Is this an easy fix?

volvo
960

#1

I’m looking into buying a 1995 Volvo 960 4 door sedan. It has 163,000 miles on it, but I hear that volvos can get past 250,000 miles. The “only” problem with this car is that when you stop at a stop light it gets stuck in first gear and you have to shift down (even though its an automatic), also sometimes the speedometer decides to take a break and not work… is this an easy and inexpensive fix?


#2

You hear wrong, a '95 960 can have all kinds of problems. Avoid it. The symptoms you mention could be very expensive (transmission in particular).


#3

Volvos can go beyond 250K miles, but so can just about any car that the owner takes proper car off. The difference is the Volvo will require lots of money due to expensive repairs to get to 250K miles.

If you are a university student you won’t want to spend $1,000 every 2 to 3 months for repairs is my guess. That’s what you are looking at with a Volvo of this age and mileage.


#4

Ditto

A 15 year old Volvo is going to give you a myriad of problems on an ongoing basis–many of which will cost big bucks to fix. The costliest example would be the transmission.

If you need to overhaul or replace the transmission on this car–which it sounds like you would need to do very soon–the cost of those repairs will exceed the book value of the car.

You should only buy this car if you have other options for transportation when this car is in the shop at least once a month, and if you have lots of financial resources to pay for those frequent repairs.

Trust me–I’ve been there.
As I tell my friends, “I had a Volvo–once”.
Never again.


#5

well that news is sad :frowning: thank you for letting me know though!


#6

this is all very sad news… dang… does anyone know of a car that canhandle driving cross country every year? any suggestions? My car is broken down (mazda mx3 95) and it is about dead (over heating and oil spilling out of every which crany)…


#7

What is your budget for another car? When buying any used car you need to have about $2,000 handy to fix whatever is wrong with it. Since people don’t sell cars when they are just fine, there is usually a reason the car is for sale. It can be time for new tires, but usually it is something like time for a new timing belt or a significant repair.

There are older cars that can handle cross country trips. Perhaps the most reliable and long lived car is the Ford Crown Victoria. Find one in good shape and it will last you through college and well beyond.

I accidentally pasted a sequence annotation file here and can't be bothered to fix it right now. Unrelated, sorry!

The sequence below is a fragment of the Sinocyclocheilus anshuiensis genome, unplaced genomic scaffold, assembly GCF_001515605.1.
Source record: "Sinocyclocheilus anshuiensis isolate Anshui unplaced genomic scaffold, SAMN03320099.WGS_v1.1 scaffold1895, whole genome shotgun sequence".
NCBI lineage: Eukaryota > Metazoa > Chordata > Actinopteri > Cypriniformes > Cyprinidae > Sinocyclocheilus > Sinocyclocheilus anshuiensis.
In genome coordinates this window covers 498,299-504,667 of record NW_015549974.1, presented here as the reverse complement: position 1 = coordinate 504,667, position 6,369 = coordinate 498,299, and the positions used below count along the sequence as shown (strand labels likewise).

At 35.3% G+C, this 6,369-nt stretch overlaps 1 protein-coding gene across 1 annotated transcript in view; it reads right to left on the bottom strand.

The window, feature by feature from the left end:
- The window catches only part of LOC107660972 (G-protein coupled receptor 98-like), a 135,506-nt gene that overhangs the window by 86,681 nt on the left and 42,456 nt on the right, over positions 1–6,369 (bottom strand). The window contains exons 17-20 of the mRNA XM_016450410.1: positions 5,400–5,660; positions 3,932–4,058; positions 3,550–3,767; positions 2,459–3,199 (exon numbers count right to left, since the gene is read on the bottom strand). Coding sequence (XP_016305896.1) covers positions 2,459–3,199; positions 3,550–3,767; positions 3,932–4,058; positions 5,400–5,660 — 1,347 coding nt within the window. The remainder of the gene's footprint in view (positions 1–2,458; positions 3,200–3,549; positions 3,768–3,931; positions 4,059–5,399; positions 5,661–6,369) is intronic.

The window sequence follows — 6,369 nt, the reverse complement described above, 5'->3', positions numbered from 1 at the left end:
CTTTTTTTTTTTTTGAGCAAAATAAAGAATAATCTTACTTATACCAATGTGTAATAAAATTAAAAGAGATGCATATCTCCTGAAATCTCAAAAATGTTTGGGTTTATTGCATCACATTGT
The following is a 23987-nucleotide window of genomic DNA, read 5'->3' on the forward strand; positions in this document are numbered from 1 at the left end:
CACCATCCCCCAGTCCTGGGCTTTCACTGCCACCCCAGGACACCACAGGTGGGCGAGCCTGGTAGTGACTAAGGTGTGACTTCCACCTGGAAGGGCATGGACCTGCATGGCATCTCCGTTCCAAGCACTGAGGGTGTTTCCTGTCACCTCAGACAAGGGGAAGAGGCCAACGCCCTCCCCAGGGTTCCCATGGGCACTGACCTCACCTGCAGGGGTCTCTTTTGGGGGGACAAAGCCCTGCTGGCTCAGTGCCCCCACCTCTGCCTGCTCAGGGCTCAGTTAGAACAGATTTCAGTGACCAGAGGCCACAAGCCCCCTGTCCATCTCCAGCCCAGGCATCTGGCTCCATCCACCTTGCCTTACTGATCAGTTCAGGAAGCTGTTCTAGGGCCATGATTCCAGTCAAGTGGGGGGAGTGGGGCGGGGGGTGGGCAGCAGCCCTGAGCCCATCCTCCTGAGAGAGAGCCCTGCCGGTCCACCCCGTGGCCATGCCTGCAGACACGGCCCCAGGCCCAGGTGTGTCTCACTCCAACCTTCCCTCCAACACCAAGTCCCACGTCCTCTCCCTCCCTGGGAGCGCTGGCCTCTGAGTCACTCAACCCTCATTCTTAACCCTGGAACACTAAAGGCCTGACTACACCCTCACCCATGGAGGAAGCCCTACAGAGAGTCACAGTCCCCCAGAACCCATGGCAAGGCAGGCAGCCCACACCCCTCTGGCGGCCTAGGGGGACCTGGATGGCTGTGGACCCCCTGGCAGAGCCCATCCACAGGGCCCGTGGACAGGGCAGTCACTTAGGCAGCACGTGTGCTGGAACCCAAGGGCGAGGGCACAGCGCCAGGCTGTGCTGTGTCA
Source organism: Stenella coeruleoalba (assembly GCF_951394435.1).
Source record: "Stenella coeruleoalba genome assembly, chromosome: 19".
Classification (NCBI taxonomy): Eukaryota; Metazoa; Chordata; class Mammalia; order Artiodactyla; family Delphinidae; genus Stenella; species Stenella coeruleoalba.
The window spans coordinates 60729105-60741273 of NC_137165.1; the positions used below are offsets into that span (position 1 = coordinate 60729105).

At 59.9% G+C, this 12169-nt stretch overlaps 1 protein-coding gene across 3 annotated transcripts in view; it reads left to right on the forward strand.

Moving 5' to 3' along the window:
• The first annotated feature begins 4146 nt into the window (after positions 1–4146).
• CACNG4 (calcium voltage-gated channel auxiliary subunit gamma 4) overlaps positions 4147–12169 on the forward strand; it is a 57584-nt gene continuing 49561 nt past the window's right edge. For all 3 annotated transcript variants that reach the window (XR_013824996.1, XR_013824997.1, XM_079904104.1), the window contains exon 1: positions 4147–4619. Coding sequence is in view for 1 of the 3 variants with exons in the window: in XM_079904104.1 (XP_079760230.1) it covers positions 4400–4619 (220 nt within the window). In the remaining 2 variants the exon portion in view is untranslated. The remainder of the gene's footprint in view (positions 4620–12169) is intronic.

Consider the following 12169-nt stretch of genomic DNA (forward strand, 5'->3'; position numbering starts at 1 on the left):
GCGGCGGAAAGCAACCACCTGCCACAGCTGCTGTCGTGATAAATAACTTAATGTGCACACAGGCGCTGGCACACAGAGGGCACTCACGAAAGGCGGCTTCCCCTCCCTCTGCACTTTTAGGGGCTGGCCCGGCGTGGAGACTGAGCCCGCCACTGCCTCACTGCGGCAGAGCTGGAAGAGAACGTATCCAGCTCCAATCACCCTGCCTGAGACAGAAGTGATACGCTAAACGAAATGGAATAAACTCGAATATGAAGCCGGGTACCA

#8

Volvo’s could run past 250k miles in the old days because owners were willing to pay for expensive repairs and put the maintenance into it.

The reality is many new cars can achieve this.

Automatic transmission repairs are extremely expensive and this car is likely ready for the scrap yard based on mileage, age and cost of that repair.

RUN

Pay a mechanic $100 for checkover before purchasing anything. It may be a lot of money to you but cars can cost you far more (their purchase at least) in upkeep.


#9

I would suggest a used domestic small car or mid size. They have low resale so you can acquire one with lower mileage and hope the owner took care of it somewhat.

Think low mileage (<100k) Cavalier, Neon, Focus, Taurus, Impala, Malibu, Hyundai.

Honda and Toyota are decent cars but you pay at least a $2000-$3000 premium, simply for the badge. I am not convinced it is worth it.


#10

Any 15 year old car, from Audi to Zundapp, with 160k+ miles on it is a crap shoot.
Just about any car will easily go 250k miles IF it is maintained well and not driven in an abusive manner.

In this case, sounds like the transmission is on the way out likely due to neglect. Pass on this one.


#11

Almost nothing is an easy or inexpensive fix on a Volvo.


#12

If it were an easy fix, the owner of the car would have fixed it. This is a good general rule to keep in mind when buying a used car. There’s usually a good reason the seller didn’t just fix the problem insead of selling the car “as is.”


#13

Either of these issues could be caused by a bad vehicle speed sensor. The VSS tells the computer how fast you’re going and when to shift. While THIS particular repair might be reasonably cheap, the next three will probably expensive.


#14

Ditto on the expense of repairing a Volvo. My sister got a Volvo in college, and every (frequent) repair was a minimum of $300. It was often a lot more than $300. I think she was more in love with having a Volvo than a decent car; don’t fall into this trap. Good luck.


#15

Yeah hearing Volvo and transmission problem in the same sentance makes your heart flutter.